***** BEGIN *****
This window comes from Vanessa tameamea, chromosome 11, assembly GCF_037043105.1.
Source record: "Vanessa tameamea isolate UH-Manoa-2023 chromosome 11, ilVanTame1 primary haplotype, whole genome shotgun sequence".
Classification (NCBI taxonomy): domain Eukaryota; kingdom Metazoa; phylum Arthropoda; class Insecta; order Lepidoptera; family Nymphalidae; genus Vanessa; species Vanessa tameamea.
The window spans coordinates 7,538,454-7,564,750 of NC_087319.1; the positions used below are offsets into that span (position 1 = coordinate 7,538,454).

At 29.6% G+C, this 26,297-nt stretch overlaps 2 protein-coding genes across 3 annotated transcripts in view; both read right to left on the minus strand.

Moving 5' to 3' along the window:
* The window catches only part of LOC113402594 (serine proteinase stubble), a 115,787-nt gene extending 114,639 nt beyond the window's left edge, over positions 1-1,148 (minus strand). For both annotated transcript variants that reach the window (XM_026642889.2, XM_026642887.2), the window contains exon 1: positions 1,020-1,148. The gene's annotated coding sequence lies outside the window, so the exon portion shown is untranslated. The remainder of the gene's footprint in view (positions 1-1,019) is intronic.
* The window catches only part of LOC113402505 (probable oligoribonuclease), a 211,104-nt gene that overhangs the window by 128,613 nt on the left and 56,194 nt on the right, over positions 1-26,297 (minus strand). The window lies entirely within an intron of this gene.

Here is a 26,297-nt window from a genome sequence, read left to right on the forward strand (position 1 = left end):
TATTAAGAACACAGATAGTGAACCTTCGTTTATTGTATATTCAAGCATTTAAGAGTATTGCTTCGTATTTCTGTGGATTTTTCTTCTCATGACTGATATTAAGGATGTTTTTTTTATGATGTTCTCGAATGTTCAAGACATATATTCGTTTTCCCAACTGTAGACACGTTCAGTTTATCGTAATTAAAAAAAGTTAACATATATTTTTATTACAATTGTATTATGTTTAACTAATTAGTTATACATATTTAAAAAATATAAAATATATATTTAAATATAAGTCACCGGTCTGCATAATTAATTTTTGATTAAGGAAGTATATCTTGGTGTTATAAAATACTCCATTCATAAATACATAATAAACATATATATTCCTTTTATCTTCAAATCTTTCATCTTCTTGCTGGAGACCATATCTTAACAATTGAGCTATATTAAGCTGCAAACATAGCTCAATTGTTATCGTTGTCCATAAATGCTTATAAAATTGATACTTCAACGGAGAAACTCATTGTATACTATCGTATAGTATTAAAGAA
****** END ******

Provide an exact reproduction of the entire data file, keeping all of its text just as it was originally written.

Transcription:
This window comes from Vanessa tameamea, chromosome 11, assembly GCF_037043105.1.
Source record: "Vanessa tameamea isolate UH-Manoa-2023 chromosome 11, ilVanTame1 primary haplotype, whole genome shotgun sequence".
Classification (NCBI taxonomy): domain Eukaryota; kingdom Metazoa; phylum Arthropoda; class Insecta; order Lepidoptera; family Nymphalidae; genus Vanessa; species Vanessa tameamea.
The window spans coordinates 7,538,454-7,564,750 of NC_087319.1; the positions used below are offsets into that span (position 1 = coordinate 7,538,454).

At 29.6% G+C, this 26,297-nt stretch overlaps 2 protein-coding genes across 3 annotated transcripts in view; both read right to left on the minus strand.

Moving 5' to 3' along the window:
* The window catches only part of LOC113402594 (serine proteinase stubble), a 115,787-nt gene extending 114,639 nt beyond the window's left edge, over positions 1-1,148 (minus strand). For both annotated transcript variants that reach the window (XM_026642889.2, XM_026642887.2), the window contains exon 1: positions 1,020-1,148. The gene's annotated coding sequence lies outside the window, so the exon portion shown is untranslated. The remainder of the gene's footprint in view (positions 1-1,019) is intronic.
* The window catches only part of LOC113402505 (probable oligoribonuclease), a 211,104-nt gene that overhangs the window by 128,613 nt on the left and 56,194 nt on the right, over positions 1-26,297 (minus strand). The window lies entirely within an intron of this gene.

Here is a 26,297-nt window from a genome sequence, read left to right on the forward strand (position 1 = left end):
TATTAAGAACACAGATAGTGAACCTTCGTTTATTGTATATTCAAGCATTTAAGAGTATTGCTTCGTATTTCTGTGGATTTTTCTTCTCATGACTGATATTAAGGATGTTTTTTTTATGATGTTCTCGAATGTTCAAGACATATATTCGTTTTCCCAACTGTAGACACGTTCAGTTTATCGTAATTAAAAAAAGTTAACATATATTTTTATTACAATTGTATTATGTTTAACTAATTAGTTATACATATTTAAAAAATATAAAATATATATTTAAATATAAGTCACCGGTCTGCATAATTAATTTTTGATTAAGGAAGTATATCTTGGTGTTATAAAATACTCCATTCATAAATACATAATAAACATATATATTCCTTTTATCTTCAAATCTTTCATCTTCTTGCTGGAGACCATATCTTAACAATTGAGCTATATTAAGCTGCAAACATAGCTCAATTGTTATCGTTGTCCATAAATGCTTATAAAATTGATACTTCAACGGAGAAACTCATTGTATACTATCGTATAGTATTAAAGAA